5 Bug Bites to Know this Summer

September 5, 2013

Originally published on August 05, 2013

Summer in Georgia is a time for backyards, barbecues and, unfortunately, bugs, insects and other critters. These creatures' bites can be a nuisance, but they can also cause some serious health problems.

Rosmarie Kelly, Ph.D., public health entomologist at the Georgia Department of Public Health, told PHWEEK the five bites Georgians need to watch for this summer, and how to avoid them.

Fire Ants

Fire ants are aggressive, and their venomous, stinging bites cause red bumps that turn into white fluid-filled pustules. The bites are more than just ugly; some people can develop dangerous allergic reactions to them.

To avoid being bitten, Kelly said it's important to be aware of fire ant mounds, avoid stepping in them and try to keep them away from your house to avoid a fire ant invasion. There are pesticides that can treat fire ant mounds, but consumers should be sure to read their labels carefully before applying them.

If you do get bitten by fire ants, move away from the ant mound and, since fire ants grab the skin and sting multiple times, be sure to remove all ants from your skin. If you develop a more severe reaction, such as feeling faint or having trouble breathing, see a doctor immediately.


Mosquito bites are an itchy nuisance, but these insects can also carry diseases, such as West Nile virus and Eastern Equine Encephalitis virus. The best way to avoid being bitten is to remember the five Ds of prevention:

  • Dusk/dawn - Mosquitoes typically bite at dusk and dawn, so try to avoid being outdoors at those times.
  • Dress - Wear loose-fitting, long-sleeved shirts and pants to reduce exposed skin.
  • Drain - Standing water is a mosquito's ideal breeding ground.  Dump any water-filled containers around your home.
  • Doors - Make sure the doors, windows and screens in your home fit well and are in good repair to keep mosquitoes out.
  • DEET - Wear insect repellant containing the chemical DEET, which is most effective against mosquitoes. 


DEET-based insect repellant is also a good way to ward off ticks, which Kelly said have been very active in Georgia this year. Ticks are carriers of diseases like Rocky Mountain spotted fever and Lyme disease, but at the very least, the saliva they inject when they bite can cause red, itchy bumps. In addition to DEET, Kelly advises Georgians venturing into tick-heavy areas to wear long sleeves, tuck their pant legs into their socks and spray their clothing with the repellant permenone.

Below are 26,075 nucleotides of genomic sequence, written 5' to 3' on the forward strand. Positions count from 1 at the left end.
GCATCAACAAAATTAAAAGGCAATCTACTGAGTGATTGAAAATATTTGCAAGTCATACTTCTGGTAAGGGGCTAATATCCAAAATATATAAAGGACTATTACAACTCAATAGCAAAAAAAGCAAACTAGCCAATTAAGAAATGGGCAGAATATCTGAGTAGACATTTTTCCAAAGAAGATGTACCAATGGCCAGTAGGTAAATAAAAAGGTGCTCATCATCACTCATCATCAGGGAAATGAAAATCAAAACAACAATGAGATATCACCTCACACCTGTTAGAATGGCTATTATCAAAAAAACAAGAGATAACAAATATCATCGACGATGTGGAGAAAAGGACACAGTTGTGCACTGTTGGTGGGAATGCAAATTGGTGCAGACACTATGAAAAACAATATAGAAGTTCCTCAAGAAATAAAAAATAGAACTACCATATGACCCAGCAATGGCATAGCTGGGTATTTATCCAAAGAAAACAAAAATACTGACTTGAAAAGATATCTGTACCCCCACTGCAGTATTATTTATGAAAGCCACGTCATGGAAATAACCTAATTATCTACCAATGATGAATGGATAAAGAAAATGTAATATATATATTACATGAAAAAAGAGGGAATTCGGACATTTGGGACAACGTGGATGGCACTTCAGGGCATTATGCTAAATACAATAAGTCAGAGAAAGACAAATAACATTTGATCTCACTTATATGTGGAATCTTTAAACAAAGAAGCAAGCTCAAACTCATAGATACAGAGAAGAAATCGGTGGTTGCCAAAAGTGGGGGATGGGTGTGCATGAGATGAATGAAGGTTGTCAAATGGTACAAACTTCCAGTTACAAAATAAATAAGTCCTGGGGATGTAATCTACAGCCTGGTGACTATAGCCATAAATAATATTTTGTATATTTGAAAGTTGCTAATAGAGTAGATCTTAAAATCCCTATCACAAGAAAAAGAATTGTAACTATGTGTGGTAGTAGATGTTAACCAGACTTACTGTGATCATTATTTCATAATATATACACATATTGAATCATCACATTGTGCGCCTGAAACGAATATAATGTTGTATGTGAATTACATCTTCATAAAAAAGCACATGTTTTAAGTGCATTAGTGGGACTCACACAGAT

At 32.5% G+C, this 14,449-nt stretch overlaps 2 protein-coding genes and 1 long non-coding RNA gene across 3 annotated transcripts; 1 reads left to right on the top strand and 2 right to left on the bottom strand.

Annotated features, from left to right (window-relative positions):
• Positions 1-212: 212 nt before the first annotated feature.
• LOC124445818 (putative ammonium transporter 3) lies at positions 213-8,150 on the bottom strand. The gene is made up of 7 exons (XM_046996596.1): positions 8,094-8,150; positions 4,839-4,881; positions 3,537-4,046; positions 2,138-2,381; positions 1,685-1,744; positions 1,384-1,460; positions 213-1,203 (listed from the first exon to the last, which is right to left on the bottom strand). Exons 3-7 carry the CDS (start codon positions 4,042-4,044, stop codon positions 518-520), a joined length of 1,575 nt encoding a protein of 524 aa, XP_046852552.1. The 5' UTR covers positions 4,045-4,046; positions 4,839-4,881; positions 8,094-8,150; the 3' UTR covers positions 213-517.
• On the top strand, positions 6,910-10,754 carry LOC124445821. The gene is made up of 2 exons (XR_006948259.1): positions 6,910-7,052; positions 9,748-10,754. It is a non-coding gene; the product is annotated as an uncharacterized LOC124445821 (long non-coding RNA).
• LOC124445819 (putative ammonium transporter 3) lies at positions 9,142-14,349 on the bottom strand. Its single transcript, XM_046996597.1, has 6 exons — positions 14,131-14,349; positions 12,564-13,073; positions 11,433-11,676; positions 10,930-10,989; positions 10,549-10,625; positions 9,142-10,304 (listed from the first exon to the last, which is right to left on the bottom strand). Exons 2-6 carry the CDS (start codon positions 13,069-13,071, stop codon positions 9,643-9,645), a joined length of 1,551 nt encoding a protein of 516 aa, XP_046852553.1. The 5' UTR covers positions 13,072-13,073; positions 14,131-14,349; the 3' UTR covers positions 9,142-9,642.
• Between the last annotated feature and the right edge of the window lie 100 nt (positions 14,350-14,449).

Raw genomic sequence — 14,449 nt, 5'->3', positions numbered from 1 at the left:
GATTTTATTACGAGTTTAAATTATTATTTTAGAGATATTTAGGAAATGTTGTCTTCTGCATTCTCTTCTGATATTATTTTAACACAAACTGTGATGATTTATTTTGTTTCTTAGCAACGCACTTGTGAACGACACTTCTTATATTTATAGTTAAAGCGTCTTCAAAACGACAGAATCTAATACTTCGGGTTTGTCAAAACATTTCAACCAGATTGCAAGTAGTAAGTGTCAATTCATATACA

"Always check your body for ticks after you come indoors," Kelly said. "If you have been bitten and you feel flu-like symptoms within 14 days, go see a doctor" and get tested for tick-borne diseases.

Bees and Hornets

Bees and hornets are actually beneficial for the environment, but their stings are painful and can cause an allergic reaction in some people. Kelly said it's best to just leave bees, hornets and their nests alone.

"When in doubt, just run away from them and keep on running," she said. "Only remove a nest if it's somewhere that you can't help but come in contact with."

And watch your feet; bees and hornets can nest on the ground, so avoid going barefoot outdoors.

Bed Bugs

Bed bugs aren't as big a problem in Georgia as in other areas of the U.S., Kelly said. But if you're taking a summer vacation, these critters are the last kind of souvenir you want to bring home. They don't carry any diseases, but they will bite and are extremely hard to get rid of.

"When you're staying in a hotel, don't put anything but yourself on the bed," Kelly said.

Keep your luggage on a luggage rack, off the floor and away from the walls. When you return home, take your clothes straight to the washing machine, and use the hottest water and dryer temperatures possible. It's also a good idea to vacuum out your luggage, Kelly said, to take care of any remaining bugs.

For more information about Georgia's insects, check out the University of Georgia Cooperative Extension.

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